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This page is written by the game's inventor, Charles Gilman.

3 Strikes Chess

The idea behind this variant came about when I was wondering how to dampen down the strength of, of all pieces, the Rabbit, although the variant did not ultimately use that piece. It occurred to me (for reasons relating to its name) that a Rabbit might be more manageable in a variant where it took two attacks to remove an enemy piece from the board but other pieces only one. Then I wondered about a variant in which pieces generally take more than one attack to be removed from the board. The generalisation evolved to take three stages rather than two, inspired by the slogan "three strikes and you're out" as well as by video games in which the player gets three lives. I further imagined that each piece should have its movement reduced by each strike on it.

One question requiring an answer from the initial Rabbit idea was what form attacks - the term for generalisations of capture that I use in Blunderbuss Chess - were to take. Displacement was not entirely satisfactory, at least in its basic form. I considered three possible methods: Rifle (enemy removed as if by displacement but with attacker not moving), Overtaking (attacker goes to enemy cell and then makes further move in same direction), and Escapable Displacement (attacker moves to enemy cell, enemy either makes own move injured immediately or dies). Ultimately I ruled out Overtaking, as I could not find a satisfactory rule for captures by both uninjured and injured Knights. That left Rifle and Escapable Displacement.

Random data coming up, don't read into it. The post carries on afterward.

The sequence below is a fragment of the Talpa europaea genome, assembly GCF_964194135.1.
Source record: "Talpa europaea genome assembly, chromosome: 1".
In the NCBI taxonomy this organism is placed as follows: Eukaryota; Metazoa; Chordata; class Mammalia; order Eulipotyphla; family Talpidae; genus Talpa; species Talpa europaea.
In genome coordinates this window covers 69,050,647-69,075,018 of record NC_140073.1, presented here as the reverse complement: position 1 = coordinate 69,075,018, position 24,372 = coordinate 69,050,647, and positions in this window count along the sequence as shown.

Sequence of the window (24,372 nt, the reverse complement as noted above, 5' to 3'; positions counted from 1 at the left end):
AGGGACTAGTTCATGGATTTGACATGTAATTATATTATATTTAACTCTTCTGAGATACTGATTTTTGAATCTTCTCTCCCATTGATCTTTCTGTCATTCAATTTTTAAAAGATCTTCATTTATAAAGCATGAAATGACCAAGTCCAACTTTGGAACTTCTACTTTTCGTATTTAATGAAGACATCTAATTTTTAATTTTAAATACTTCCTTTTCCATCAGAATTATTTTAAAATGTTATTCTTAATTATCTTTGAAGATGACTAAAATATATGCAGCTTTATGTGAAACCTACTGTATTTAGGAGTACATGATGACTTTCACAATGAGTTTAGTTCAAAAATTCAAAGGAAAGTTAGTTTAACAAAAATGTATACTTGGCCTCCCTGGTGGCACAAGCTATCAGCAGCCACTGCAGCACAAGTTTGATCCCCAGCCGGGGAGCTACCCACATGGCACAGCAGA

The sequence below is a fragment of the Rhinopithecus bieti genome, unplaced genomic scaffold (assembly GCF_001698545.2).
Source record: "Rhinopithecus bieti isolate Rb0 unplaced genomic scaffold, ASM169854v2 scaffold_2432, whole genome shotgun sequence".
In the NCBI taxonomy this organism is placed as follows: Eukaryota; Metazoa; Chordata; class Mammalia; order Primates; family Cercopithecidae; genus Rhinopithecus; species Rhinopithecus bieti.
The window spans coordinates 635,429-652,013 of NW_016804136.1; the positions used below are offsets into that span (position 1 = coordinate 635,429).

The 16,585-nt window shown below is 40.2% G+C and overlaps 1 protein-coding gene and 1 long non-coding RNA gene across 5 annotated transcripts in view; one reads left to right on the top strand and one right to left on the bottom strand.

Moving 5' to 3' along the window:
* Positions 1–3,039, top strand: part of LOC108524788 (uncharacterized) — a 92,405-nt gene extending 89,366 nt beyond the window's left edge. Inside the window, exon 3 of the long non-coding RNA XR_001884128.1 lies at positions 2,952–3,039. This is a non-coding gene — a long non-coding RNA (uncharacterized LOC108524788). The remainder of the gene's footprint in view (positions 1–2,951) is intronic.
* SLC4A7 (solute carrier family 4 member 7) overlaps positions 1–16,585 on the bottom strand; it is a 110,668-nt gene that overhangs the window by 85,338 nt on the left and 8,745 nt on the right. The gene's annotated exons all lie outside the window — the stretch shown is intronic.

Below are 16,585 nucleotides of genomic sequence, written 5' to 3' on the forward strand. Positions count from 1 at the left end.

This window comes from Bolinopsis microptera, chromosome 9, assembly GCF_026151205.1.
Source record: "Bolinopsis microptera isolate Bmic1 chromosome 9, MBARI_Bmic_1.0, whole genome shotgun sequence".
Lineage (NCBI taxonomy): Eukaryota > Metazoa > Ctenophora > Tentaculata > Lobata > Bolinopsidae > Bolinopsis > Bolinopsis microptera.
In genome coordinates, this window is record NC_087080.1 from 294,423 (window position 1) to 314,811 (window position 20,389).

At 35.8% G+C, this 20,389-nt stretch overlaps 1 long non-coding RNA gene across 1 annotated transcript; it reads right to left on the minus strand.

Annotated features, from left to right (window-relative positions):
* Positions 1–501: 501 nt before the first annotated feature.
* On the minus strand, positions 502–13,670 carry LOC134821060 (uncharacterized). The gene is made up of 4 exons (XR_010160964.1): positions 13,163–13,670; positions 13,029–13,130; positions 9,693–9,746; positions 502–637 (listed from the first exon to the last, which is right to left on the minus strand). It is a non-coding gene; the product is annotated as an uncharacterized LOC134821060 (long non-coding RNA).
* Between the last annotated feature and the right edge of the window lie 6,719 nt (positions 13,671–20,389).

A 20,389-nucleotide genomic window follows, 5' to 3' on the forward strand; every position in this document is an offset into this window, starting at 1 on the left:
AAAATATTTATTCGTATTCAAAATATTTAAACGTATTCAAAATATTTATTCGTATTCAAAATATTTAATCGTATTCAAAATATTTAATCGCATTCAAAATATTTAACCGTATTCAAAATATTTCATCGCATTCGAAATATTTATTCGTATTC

As in FIDE Chess


All pieces start uninjured, moving as in FIDE Chess.

Attacking an uninjured piece makes it once-injured. Once-injured linepieces can move only 4 steps. Once-injured Knights move as a MOO, that is, the compound of the Mao and Moa. In other words they make one step either orthogonally or diagonally, turns through 45?, and make the other kind of step. This can also be expressed as moving as a DOUBLE RHINO restricted to exactly two steps. Moves by once-injured Kings and Pawns (until promotion) are unaffected.